This kind of web page is still the easiest to maintain and the most compatible with every web browser on every operating system platform for every user, but it looks plain and unattractive to anyone accustomed to slick magazines. In fact the whole question of formatting, color and style comes directly from the magazine way of thinking about content as something to format.
The original HTML specification was designed for packaging text in a way that could communicate the structure of the text (e.g. headings, paragraphs, etc.) along with the content. On purpose it was designed to allow the same content to look appropriately different on every display medium (screen, print, audio, etc.) based solely on the need of the recipient.
Things changed somewhere in the years since that first version of HTML was made public. Today many web page designers mistakenly want absolute control over the size, formatting, style and color of the whole web page no matter where or how it is shown. Some even go so far as to abandon HTML for other technologies, like Flash, with the ability to hard code the formatting even if it is not compatible with the display method on the receiving end.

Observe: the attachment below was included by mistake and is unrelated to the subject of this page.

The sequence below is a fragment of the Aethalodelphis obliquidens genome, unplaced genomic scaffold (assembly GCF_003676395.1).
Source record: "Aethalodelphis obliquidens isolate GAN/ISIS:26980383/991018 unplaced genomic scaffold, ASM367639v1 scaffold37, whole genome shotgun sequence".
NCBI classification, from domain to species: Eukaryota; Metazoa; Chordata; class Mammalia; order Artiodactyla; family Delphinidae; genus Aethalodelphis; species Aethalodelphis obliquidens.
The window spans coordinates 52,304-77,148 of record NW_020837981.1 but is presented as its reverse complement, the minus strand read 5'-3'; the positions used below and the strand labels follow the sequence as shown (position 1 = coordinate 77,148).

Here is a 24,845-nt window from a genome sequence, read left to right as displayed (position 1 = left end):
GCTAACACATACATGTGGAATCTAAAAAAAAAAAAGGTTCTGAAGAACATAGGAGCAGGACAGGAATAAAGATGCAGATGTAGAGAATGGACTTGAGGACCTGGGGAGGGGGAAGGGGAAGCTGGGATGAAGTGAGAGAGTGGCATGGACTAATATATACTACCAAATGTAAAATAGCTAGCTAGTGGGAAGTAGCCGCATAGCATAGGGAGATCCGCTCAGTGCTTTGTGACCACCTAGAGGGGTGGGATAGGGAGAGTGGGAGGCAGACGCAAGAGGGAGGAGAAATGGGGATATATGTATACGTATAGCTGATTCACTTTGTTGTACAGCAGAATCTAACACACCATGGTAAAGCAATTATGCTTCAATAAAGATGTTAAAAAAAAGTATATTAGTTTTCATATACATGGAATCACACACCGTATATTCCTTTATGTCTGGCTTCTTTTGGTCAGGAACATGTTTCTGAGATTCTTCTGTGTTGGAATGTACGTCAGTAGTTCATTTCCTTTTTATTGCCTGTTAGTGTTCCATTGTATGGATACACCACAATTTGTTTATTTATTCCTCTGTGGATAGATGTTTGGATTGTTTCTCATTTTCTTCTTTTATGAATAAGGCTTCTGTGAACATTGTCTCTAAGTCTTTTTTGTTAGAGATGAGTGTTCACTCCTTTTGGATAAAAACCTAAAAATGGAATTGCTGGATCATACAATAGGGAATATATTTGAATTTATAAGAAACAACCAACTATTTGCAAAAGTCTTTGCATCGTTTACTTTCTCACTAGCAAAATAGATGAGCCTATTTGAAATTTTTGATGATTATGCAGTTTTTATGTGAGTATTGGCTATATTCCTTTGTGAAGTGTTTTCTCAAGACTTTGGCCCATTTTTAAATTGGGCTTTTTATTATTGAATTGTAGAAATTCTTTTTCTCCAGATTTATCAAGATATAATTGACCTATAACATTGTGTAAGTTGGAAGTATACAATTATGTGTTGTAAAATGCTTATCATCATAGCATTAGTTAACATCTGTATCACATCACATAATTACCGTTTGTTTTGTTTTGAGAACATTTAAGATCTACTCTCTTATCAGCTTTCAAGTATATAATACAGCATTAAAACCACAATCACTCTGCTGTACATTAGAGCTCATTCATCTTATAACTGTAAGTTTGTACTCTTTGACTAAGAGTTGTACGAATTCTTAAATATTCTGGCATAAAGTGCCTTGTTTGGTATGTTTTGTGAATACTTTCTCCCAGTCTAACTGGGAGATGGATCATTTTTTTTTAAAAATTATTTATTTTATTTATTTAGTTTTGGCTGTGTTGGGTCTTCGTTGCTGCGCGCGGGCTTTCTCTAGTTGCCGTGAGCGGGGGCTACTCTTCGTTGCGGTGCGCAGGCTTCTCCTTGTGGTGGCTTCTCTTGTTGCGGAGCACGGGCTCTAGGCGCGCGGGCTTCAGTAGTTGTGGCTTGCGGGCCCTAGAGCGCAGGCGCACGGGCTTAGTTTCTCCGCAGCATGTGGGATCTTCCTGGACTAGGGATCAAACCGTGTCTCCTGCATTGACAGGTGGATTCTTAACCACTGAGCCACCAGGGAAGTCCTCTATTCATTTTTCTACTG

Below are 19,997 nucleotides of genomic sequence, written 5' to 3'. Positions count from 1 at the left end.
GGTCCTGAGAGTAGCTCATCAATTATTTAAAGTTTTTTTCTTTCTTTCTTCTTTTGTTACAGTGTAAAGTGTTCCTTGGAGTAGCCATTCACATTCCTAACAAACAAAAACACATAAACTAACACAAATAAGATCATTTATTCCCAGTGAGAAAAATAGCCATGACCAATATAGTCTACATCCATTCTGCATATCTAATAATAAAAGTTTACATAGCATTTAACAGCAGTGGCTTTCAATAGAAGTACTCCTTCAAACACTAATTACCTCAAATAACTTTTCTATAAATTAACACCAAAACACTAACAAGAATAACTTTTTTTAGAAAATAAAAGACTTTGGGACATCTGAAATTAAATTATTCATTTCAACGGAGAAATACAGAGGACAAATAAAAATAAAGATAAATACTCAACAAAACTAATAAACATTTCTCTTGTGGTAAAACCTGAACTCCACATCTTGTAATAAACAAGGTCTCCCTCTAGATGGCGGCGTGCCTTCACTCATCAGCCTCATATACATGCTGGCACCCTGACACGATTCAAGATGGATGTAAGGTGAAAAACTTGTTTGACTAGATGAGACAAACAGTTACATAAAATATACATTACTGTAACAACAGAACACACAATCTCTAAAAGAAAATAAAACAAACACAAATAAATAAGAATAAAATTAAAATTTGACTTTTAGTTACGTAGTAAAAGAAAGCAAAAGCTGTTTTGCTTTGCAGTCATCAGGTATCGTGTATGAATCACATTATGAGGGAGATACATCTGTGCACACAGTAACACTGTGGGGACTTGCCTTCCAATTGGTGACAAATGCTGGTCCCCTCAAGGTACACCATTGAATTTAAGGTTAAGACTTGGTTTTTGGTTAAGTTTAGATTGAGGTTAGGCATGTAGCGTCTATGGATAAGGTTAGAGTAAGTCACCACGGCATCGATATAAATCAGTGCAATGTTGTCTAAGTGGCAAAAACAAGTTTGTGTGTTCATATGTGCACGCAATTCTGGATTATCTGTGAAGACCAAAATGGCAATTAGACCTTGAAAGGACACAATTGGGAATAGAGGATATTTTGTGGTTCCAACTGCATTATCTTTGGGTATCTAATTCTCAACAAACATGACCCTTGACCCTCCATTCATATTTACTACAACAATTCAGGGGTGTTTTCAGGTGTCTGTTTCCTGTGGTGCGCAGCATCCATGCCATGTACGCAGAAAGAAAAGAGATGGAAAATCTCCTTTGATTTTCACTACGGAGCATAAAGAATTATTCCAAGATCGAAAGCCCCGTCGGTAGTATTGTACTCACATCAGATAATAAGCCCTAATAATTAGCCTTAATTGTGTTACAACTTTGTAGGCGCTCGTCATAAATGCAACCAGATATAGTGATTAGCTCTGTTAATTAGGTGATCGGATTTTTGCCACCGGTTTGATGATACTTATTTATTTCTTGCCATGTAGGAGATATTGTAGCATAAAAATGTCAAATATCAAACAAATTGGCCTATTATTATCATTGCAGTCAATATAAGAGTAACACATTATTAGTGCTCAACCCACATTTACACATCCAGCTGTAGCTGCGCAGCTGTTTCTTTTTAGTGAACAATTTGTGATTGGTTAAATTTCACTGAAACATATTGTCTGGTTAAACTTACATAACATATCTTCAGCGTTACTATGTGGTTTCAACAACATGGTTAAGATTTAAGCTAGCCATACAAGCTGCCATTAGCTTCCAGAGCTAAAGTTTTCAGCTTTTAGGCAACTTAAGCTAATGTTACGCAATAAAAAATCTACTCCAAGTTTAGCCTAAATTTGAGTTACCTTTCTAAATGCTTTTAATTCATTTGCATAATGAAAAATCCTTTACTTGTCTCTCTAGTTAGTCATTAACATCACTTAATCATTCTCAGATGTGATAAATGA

Just imagine what life would be like reading a web page if you could not see clearly and the web designer explicitly forced the font to a very tiny size with a low contrast color? As the baby boomer generation grows older, this will be an important point to consider for all web pages.
Keeping the style separate from the content allows the designer or end user to change the style if needed without changing the content. This is a very good thing.
How to get started
Get comfortable using the Ctrl-U command to view the page source for every web page you like. Copy the parts you like and paste them into your own web page to see how they work. Don't worry if this looks ugly at first. The goal should be to learn how the different parts work and fit together.
- Get the HTML Validator for Firefox and see what it finds in your page as you build it.
- Online HTML Tag Reference is a very good place to start learning about different HTML tags, their parameters and how to use them.
- Online CSS Reference is the most helpful when you start creating or editing the style of your web site.
Have some fun.First published 2007-07-18. The last major review or update of this information was on 2010-10-21. Your feedback using the form below helps us correct errors and omissions on this page.